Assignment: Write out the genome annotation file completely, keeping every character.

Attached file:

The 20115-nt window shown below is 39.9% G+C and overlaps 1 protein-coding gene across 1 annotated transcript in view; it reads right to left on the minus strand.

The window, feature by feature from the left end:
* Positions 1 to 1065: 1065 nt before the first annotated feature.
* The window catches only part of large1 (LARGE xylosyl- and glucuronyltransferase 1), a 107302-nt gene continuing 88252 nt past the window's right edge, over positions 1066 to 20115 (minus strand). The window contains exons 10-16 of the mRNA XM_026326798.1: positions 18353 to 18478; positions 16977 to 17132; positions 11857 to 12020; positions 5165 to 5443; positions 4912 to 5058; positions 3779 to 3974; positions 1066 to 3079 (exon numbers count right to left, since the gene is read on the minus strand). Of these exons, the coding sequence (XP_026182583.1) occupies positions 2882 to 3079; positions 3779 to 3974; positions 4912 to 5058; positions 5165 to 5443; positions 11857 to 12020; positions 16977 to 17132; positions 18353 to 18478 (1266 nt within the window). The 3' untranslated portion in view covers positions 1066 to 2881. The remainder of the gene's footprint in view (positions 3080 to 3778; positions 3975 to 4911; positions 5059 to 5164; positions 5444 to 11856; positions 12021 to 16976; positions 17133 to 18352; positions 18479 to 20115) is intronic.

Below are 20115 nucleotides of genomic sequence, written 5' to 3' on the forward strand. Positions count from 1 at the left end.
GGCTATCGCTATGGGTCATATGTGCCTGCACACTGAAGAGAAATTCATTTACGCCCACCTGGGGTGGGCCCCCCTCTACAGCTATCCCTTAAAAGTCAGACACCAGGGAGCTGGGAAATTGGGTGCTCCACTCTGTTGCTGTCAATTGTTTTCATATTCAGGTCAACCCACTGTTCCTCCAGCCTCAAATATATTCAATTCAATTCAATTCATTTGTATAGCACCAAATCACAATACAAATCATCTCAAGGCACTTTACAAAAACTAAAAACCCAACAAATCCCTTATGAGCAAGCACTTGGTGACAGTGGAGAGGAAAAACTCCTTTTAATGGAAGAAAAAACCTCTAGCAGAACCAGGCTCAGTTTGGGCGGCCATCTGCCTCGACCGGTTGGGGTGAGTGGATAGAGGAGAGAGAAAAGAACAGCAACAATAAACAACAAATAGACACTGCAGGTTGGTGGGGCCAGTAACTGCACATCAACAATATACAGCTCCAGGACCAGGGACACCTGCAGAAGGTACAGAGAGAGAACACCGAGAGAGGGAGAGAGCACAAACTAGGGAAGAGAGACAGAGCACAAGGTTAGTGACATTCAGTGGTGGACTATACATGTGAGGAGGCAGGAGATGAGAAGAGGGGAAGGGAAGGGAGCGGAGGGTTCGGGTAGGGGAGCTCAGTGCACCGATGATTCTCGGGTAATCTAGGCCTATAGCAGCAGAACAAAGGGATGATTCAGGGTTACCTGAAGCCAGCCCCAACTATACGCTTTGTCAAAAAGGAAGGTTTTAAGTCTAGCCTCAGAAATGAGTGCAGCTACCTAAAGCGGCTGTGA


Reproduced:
The 20115-nt window shown below is 39.9% G+C and overlaps 1 protein-coding gene across 1 annotated transcript in view; it reads right to left on the minus strand.

The window, feature by feature from the left end:
* Positions 1 to 1065: 1065 nt before the first annotated feature.
* The window catches only part of large1 (LARGE xylosyl- and glucuronyltransferase 1), a 107302-nt gene continuing 88252 nt past the window's right edge, over positions 1066 to 20115 (minus strand). The window contains exons 10-16 of the mRNA XM_026326798.1: positions 18353 to 18478; positions 16977 to 17132; positions 11857 to 12020; positions 5165 to 5443; positions 4912 to 5058; positions 3779 to 3974; positions 1066 to 3079 (exon numbers count right to left, since the gene is read on the minus strand). Of these exons, the coding sequence (XP_026182583.1) occupies positions 2882 to 3079; positions 3779 to 3974; positions 4912 to 5058; positions 5165 to 5443; positions 11857 to 12020; positions 16977 to 17132; positions 18353 to 18478 (1266 nt within the window). The 3' untranslated portion in view covers positions 1066 to 2881. The remainder of the gene's footprint in view (positions 3080 to 3778; positions 3975 to 4911; positions 5059 to 5164; positions 5444 to 11856; positions 12021 to 16976; positions 17133 to 18352; positions 18479 to 20115) is intronic.

Below are 20115 nucleotides of genomic sequence, written 5' to 3' on the forward strand. Positions count from 1 at the left end.
GGCTATCGCTATGGGTCATATGTGCCTGCACACTGAAGAGAAATTCATTTACGCCCACCTGGGGTGGGCCCCCCTCTACAGCTATCCCTTAAAAGTCAGACACCAGGGAGCTGGGAAATTGGGTGCTCCACTCTGTTGCTGTCAATTGTTTTCATATTCAGGTCAACCCACTGTTCCTCCAGCCTCAAATATATTCAATTCAATTCAATTCATTTGTATAGCACCAAATCACAATACAAATCATCTCAAGGCACTTTACAAAAACTAAAAACCCAACAAATCCCTTATGAGCAAGCACTTGGTGACAGTGGAGAGGAAAAACTCCTTTTAATGGAAGAAAAAACCTCTAGCAGAACCAGGCTCAGTTTGGGCGGCCATCTGCCTCGACCGGTTGGGGTGAGTGGATAGAGGAGAGAGAAAAGAACAGCAACAATAAACAACAAATAGACACTGCAGGTTGGTGGGGCCAGTAACTGCACATCAACAATATACAGCTCCAGGACCAGGGACACCTGCAGAAGGTACAGAGAGAGAACACCGAGAGAGGGAGAGAGCACAAACTAGGGAAGAGAGACAGAGCACAAGGTTAGTGACATTCAGTGGTGGACTATACATGTGAGGAGGCAGGAGATGAGAAGAGGGGAAGGGAAGGGAGCGGAGGGTTCGGGTAGGGGAGCTCAGTGCACCGATGATTCTCGGGTAATCTAGGCCTATAGCAGCAGAACAAAGGGATGATTCAGGGTTACCTGAAGCCAGCCCCAACTATACGCTTTGTCAAAAAGGAAGGTTTTAAGTCTAGCCTCAGAAATGAGTGCAGCTACCTAAAGCGGCTGTGA